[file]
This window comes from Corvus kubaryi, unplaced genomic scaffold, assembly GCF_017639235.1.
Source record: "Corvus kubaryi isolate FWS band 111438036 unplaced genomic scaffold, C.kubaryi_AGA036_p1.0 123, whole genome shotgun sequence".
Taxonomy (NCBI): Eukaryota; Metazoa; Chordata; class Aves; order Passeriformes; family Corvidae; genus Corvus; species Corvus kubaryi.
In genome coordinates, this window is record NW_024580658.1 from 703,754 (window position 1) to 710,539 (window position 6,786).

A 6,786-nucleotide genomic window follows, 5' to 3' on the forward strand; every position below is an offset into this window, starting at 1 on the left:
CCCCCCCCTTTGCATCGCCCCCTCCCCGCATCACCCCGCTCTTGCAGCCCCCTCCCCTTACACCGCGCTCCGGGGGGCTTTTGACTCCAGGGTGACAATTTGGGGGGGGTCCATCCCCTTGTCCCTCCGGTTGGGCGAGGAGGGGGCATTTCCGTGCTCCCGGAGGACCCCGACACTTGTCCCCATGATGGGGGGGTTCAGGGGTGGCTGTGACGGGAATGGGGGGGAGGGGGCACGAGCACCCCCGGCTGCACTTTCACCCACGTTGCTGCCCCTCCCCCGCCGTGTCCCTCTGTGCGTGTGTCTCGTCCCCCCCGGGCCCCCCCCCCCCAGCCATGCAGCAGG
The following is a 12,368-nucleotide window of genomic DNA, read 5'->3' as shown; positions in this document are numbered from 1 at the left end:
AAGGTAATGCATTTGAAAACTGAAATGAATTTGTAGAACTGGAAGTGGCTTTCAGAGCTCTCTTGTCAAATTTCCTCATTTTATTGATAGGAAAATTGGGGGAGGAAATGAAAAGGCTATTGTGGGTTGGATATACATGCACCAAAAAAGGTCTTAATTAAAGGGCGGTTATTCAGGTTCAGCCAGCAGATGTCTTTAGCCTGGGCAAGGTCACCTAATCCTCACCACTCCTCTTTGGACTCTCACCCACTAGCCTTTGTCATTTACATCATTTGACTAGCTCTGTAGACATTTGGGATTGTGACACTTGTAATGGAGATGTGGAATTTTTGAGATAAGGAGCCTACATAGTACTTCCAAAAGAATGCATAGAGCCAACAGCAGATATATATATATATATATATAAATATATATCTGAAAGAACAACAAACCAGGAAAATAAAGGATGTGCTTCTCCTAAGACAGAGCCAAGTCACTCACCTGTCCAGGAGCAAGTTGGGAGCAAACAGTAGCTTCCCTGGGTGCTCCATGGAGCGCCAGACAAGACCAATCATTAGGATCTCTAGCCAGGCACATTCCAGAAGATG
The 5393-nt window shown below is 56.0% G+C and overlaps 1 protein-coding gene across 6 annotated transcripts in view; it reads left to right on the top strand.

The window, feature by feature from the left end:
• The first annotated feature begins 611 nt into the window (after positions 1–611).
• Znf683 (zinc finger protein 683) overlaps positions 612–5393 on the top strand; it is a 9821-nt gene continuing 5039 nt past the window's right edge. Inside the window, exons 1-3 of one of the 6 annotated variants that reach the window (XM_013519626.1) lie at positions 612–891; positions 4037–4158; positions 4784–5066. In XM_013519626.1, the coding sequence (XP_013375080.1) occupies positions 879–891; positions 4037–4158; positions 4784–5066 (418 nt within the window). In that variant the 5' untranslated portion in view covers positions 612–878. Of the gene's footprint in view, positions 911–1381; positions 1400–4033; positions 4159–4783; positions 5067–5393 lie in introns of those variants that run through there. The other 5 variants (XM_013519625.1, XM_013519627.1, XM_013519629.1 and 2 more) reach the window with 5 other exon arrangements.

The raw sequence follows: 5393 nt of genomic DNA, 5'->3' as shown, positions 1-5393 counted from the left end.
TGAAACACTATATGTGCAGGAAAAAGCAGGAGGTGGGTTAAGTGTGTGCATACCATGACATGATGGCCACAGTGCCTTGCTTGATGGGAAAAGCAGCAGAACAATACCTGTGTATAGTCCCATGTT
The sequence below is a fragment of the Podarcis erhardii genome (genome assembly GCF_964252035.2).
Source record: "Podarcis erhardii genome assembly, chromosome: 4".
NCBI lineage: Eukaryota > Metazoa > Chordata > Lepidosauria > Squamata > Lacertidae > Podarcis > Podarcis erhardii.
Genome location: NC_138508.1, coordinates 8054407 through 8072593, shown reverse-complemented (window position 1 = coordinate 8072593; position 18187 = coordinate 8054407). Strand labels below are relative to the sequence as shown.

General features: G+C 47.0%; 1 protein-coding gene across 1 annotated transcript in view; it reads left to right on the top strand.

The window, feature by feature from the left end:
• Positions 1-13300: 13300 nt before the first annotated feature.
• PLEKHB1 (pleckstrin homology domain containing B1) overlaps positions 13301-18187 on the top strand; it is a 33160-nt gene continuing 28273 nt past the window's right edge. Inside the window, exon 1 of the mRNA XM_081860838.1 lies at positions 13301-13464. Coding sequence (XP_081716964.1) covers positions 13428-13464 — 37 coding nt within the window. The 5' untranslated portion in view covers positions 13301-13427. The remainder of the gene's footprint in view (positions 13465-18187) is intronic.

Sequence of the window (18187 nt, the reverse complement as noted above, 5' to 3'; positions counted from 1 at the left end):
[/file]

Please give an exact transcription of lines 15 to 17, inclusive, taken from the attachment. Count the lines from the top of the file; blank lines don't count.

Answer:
The sequence below is a fragment of the Podarcis erhardii genome (genome assembly GCF_964252035.2).
Source record: "Podarcis erhardii genome assembly, chromosome: 4".
NCBI lineage: Eukaryota > Metazoa > Chordata > Lepidosauria > Squamata > Lacertidae > Podarcis > Podarcis erhardii.